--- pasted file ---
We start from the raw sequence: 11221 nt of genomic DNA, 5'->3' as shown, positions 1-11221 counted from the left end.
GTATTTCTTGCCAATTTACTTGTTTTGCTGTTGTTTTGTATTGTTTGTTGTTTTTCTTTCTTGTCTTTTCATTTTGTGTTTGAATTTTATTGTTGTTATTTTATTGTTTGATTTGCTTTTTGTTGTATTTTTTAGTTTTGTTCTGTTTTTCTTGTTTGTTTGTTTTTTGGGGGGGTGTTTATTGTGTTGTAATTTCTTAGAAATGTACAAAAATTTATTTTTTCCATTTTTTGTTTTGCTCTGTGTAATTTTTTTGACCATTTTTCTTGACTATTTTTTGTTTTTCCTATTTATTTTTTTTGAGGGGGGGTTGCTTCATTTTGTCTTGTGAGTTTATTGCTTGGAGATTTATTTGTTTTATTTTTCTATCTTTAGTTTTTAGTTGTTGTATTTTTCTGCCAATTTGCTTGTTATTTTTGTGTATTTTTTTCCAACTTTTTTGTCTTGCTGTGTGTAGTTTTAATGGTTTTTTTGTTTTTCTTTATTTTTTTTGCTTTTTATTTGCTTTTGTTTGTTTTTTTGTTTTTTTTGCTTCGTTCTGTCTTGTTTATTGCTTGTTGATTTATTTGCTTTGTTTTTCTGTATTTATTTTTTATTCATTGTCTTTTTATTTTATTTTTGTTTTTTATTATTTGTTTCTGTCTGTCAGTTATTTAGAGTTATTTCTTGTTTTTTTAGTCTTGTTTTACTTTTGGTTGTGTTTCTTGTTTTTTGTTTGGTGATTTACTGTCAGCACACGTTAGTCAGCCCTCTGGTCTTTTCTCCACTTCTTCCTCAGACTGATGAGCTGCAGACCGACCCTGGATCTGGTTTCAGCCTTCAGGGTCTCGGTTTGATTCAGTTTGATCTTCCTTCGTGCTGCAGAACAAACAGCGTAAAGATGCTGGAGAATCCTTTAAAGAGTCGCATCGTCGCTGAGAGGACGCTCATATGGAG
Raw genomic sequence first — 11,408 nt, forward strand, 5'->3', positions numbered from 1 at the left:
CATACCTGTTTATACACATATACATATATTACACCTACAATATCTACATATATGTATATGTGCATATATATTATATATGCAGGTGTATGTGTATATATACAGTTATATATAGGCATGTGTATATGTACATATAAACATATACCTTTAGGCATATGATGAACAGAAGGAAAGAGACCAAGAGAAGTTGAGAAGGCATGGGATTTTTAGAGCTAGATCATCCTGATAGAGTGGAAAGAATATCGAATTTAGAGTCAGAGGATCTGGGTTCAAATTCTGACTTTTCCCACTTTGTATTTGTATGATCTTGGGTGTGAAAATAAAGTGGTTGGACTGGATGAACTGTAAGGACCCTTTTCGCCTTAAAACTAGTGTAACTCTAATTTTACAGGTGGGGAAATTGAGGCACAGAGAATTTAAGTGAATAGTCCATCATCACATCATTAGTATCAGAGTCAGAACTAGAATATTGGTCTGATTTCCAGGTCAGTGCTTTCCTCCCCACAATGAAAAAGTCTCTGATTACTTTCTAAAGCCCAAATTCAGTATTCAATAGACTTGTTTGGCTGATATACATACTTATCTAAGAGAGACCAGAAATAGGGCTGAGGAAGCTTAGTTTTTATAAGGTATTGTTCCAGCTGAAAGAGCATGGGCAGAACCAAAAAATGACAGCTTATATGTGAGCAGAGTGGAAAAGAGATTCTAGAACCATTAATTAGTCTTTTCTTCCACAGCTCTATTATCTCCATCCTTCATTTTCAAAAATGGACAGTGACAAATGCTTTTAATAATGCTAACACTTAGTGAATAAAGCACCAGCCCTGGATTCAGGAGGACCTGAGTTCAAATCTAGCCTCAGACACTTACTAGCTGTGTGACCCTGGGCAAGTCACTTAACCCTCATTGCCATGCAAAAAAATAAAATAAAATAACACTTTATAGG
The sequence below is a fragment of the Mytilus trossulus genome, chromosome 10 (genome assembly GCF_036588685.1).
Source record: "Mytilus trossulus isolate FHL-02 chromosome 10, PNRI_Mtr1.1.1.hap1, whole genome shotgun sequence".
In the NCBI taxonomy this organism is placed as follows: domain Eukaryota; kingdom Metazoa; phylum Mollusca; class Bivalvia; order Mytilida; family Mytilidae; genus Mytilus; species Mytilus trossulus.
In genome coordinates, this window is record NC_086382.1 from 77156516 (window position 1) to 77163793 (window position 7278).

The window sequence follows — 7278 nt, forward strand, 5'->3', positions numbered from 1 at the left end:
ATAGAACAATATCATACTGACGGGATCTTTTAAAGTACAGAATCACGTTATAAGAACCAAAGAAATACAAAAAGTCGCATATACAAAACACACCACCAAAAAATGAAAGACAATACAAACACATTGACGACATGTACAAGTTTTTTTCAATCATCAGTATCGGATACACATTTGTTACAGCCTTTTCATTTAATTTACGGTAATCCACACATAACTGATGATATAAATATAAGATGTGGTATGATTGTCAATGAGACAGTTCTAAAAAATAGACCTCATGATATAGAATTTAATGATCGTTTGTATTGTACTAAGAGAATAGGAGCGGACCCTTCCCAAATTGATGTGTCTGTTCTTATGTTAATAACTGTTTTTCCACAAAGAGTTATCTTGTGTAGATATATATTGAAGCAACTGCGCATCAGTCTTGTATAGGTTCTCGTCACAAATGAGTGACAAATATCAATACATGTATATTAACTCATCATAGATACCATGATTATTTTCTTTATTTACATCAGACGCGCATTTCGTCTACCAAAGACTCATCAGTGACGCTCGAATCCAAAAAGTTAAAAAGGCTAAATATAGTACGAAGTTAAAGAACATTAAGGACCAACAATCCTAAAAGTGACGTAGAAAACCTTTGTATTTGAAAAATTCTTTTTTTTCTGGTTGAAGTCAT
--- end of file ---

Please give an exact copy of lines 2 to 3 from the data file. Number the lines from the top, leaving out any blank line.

GTATTTCTTGCCAATTTACTTGTTTTGCTGTTGTTTTGTATTGTTTGTTGTTTTTCTTTCTTGTCTTTTCATTTTGTGTTTGAATTTTATTGTTGTTATTTTATTGTTTGATTTGCTTTTTGTTGTATTTTTTAGTTTTGTTCTGTTTTTCTTGTTTGTTTGTTTTTTGGGGGGGTGTTTATTGTGTTGTAATTTCTTAGAAATGTACAAAAATTTATTTTTTCCATTTTTTGTTTTGCTCTGTGTAATTTTTTTGACCATTTTTCTTGACTATTTTTTGTTTTTCCTATTTATTTTTTTTGAGGGGGGGTTGCTTCATTTTGTCTTGTGAGTTTATTGCTTGGAGATTTATTTGTTTTATTTTTCTATCTTTAGTTTTTAGTTGTTGTATTTTTCTGCCAATTTGCTTGTTATTTTTGTGTATTTTTTTCCAACTTTTTTGTCTTGCTGTGTGTAGTTTTAATGGTTTTTTTGTTTTTCTTTATTTTTTTTGCTTTTTATTTGCTTTTGTTTGTTTTTTTGTTTTTTTTGCTTCGTTCTGTCTTGTTTATTGCTTGTTGATTTATTTGCTTTGTTTTTCTGTATTTATTTTTTATTCATTGTCTTTTTATTTTATTTTTGTTTTTTATTATTTGTTTCTGTCTGTCAGTTATTTAGAGTTATTTCTTGTTTTTTTAGTCTTGTTTTACTTTTGGTTGTGTTTCTTGTTTTTTGTTTGGTGATTTACTGTCAGCACACGTTAGTCAGCCCTCTGGTCTTTTCTCCACTTCTTCCTCAGACTGATGAGCTGCAGACCGACCCTGGATCTGGTTTCAGCCTTCAGGGTCTCGGTTTGATTCAGTTTGATCTTCCTTCGTGCTGCAGAACAAACAGCGTAAAGATGCTGGAGAATCCTTTAAAGAGTCGCATCGTCGCTGAGAGGACGCTCATATGGAG
Raw genomic sequence first — 11,408 nt, forward strand, 5'->3', positions numbered from 1 at the left: